5 min read

Lifting the lid on CRAN

CRAN is one of the many things that makes R such a great language. For those that don’t know, it’s where R users get the vast majority of the add-on packages that they use with the core language. CRAN also hosts downloads of the language itself, source code, tools and so on, but it’s most well known among users as the place where all the packages come from.

The “CRAN team” are responsible for the ongoing maintenance of CRAN, handle new and updated package submissions and generally ensure everything is running smoothly. The CRAN team do an excellent job maintaining the complex set of systems and process that make up the service that the community often doesn’t think much about at all. In this post though, I want to look at CRAN in terms of how it works for the installation of packages for us as end users. The goal is to understand it well enough to build your own CRAN-like system, though that will likely come in a future post.

What’s under the hood?

The package repository part of CRAN is comprised of four main pieces:

  • A web server
  • A specific directory layout
  • Some PACKAGES files (more on these later!)
  • R packages

Hopefully the “R packages” part is fairly self explanatory, so we’ll look at each of the the other parts in turn.

The web server

This is what makes CRAN available on the internet. It’s responsible for dealing with requests from R for packages. In the case of the real CRAN, it’s also what serves up the pages that you might view when you visit the website.

CRAN has a global network of ‘mirror’ servers that are all running different web server software, so there isn’t really a standard here. People are free to use whatever web server they want. Some popular examples include: Apache httpd, nginx and IIS. There’s also a small web server built right into python (http.server) and R itself has packages like servr, which perform the same function.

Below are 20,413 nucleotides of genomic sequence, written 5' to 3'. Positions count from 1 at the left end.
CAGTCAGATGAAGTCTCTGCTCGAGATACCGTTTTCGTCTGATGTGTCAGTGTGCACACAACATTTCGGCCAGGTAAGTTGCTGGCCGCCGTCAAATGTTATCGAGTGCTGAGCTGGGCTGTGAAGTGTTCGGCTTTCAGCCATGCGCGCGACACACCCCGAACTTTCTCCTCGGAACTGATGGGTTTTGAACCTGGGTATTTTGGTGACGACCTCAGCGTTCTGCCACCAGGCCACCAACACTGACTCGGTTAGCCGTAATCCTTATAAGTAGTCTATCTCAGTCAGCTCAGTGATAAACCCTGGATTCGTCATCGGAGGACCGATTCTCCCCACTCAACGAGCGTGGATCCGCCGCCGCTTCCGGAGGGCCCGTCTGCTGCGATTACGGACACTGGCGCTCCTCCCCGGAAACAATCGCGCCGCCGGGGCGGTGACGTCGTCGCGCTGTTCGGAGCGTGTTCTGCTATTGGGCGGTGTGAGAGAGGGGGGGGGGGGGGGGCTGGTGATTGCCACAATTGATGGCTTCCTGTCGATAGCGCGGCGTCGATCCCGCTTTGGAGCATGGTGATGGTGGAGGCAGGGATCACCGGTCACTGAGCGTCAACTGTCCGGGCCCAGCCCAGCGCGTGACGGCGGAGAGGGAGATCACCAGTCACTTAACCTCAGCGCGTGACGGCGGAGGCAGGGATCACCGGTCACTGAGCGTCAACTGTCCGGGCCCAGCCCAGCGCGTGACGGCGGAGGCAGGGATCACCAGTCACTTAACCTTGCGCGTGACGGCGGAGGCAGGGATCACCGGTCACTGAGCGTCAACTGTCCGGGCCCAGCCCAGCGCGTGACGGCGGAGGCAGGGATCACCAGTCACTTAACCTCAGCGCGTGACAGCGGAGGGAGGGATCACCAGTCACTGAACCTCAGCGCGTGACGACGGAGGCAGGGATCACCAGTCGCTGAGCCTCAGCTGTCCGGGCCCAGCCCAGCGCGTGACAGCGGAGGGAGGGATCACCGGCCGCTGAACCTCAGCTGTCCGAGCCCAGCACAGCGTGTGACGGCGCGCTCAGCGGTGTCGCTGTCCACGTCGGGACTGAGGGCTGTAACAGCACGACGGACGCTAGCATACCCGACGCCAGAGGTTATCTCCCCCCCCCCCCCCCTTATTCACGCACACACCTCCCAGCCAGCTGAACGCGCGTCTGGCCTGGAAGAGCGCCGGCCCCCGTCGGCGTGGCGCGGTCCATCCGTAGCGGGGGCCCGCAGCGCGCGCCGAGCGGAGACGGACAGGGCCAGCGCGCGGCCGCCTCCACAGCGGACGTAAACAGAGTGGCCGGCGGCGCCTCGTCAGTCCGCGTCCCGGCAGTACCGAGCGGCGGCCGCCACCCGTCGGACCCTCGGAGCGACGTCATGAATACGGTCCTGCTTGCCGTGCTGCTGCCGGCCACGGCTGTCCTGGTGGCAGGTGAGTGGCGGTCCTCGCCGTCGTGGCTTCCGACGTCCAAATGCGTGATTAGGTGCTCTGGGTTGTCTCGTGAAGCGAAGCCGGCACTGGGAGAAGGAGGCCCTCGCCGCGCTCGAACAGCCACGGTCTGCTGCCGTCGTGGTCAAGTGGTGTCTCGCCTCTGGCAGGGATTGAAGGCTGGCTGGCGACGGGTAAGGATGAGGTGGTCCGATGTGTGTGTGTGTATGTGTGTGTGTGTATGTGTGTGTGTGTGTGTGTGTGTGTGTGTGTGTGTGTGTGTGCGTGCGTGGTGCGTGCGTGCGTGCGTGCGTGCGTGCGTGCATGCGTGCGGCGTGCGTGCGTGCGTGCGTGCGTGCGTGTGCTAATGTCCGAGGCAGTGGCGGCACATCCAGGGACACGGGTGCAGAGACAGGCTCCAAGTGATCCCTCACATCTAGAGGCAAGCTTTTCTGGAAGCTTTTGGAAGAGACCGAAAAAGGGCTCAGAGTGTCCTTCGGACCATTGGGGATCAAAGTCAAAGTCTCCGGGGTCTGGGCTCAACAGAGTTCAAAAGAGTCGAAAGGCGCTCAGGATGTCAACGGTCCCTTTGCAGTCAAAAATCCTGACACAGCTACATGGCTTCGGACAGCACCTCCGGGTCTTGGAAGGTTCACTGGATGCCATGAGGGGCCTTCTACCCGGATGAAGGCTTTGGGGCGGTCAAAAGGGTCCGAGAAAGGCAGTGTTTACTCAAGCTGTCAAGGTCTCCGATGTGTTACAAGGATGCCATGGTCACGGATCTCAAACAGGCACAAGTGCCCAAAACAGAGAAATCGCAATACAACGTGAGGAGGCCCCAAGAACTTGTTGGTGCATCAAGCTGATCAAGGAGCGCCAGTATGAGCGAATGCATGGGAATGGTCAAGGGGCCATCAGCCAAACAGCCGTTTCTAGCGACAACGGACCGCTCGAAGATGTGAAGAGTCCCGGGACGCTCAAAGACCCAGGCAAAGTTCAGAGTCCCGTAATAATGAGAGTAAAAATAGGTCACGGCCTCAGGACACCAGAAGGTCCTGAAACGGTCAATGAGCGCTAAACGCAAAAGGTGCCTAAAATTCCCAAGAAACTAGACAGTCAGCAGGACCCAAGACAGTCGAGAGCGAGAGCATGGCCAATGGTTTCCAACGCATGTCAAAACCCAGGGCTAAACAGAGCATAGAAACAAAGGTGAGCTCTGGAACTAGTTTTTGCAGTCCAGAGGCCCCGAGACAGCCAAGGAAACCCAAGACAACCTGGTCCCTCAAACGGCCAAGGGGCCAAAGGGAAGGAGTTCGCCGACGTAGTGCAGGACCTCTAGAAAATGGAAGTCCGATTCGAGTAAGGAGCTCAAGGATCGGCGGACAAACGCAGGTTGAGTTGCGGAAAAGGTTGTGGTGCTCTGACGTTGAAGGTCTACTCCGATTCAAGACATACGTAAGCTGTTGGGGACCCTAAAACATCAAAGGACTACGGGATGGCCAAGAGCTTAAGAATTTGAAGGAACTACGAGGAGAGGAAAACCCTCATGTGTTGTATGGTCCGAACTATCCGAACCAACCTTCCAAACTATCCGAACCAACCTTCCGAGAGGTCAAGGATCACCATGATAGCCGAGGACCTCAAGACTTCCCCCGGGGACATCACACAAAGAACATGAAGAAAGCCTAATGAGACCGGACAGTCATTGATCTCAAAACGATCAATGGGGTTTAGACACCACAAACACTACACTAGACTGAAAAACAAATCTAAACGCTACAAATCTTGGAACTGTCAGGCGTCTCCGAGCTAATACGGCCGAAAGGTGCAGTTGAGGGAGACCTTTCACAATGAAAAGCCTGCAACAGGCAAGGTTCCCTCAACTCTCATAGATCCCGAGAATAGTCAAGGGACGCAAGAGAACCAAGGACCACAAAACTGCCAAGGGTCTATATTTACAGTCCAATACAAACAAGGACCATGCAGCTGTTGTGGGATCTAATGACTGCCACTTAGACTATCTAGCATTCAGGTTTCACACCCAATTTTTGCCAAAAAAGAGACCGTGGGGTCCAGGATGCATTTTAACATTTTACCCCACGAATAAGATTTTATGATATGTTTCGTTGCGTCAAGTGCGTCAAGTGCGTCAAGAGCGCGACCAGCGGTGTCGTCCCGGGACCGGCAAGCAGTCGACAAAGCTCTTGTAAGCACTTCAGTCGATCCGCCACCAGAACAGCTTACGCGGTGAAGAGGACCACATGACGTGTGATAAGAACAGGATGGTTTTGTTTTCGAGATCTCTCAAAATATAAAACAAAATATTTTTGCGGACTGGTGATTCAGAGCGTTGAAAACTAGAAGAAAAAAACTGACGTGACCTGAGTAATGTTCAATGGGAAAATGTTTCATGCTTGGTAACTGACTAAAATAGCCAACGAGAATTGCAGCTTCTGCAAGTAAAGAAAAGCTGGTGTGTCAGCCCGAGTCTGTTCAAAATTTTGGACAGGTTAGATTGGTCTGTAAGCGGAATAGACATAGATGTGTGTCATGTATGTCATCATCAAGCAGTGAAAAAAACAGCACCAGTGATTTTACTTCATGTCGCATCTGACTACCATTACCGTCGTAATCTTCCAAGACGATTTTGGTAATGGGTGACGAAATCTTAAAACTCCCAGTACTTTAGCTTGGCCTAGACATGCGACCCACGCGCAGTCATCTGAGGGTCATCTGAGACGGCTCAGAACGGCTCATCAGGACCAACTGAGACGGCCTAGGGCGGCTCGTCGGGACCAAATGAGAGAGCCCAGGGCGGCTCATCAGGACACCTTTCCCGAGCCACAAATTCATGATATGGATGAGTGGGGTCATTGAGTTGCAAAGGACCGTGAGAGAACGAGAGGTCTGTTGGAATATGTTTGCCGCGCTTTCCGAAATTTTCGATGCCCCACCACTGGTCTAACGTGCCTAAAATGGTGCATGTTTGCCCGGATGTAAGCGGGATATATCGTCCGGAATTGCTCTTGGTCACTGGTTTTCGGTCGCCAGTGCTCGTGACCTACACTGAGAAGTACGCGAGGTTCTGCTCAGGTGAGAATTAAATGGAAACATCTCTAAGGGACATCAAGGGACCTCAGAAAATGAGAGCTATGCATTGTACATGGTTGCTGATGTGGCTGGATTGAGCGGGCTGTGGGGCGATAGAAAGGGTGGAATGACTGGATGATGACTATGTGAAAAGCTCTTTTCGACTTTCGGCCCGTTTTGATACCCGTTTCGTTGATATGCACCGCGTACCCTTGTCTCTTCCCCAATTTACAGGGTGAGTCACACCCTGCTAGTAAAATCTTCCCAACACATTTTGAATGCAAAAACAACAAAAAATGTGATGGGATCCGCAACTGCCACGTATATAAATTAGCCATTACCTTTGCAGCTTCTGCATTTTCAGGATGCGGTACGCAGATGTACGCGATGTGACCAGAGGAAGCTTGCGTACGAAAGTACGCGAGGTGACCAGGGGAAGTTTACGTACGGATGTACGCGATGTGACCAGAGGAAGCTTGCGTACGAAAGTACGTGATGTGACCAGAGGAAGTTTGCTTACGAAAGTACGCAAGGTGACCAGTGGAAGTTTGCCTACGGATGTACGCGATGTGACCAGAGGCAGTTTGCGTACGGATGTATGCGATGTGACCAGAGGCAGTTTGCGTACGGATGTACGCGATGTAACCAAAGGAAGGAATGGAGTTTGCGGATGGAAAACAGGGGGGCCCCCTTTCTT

The directory layout

When R goes to CRAN to get packages, it expects to find them in specific places. If it doesn’t find what it’s looking for installation will fail. To make this work it uses a very specific directory layout.

Here’s a really minimal directory layout to illustrate the idea:

cranroot
|-- bin
|   |-- macosx
|   |   `-- el-capitan
|   |       `-- contrib
|   |           `-- 3.5
|   `-- windows
|       `-- contrib
|           `-- 3.5
`-- src
    `-- contrib

In this example, ‘cranroot’ could be any directory, it just signifies the root of the directory layout. Inside that we have ‘bin’ and ‘src’, for binaries and source code respectively. The ‘contrib’ directories are where the contributed software, R packages, live (in the case of binaries, inside sub-directories named for the R version).

As you might expect, the actual CRAN has a great many more directories, but these are the important ones for us at the moment. If you want to see how all this looks on the real CRAN, check out the ‘bin’ and ‘src’ directories and have a browse around.

PACKAGES files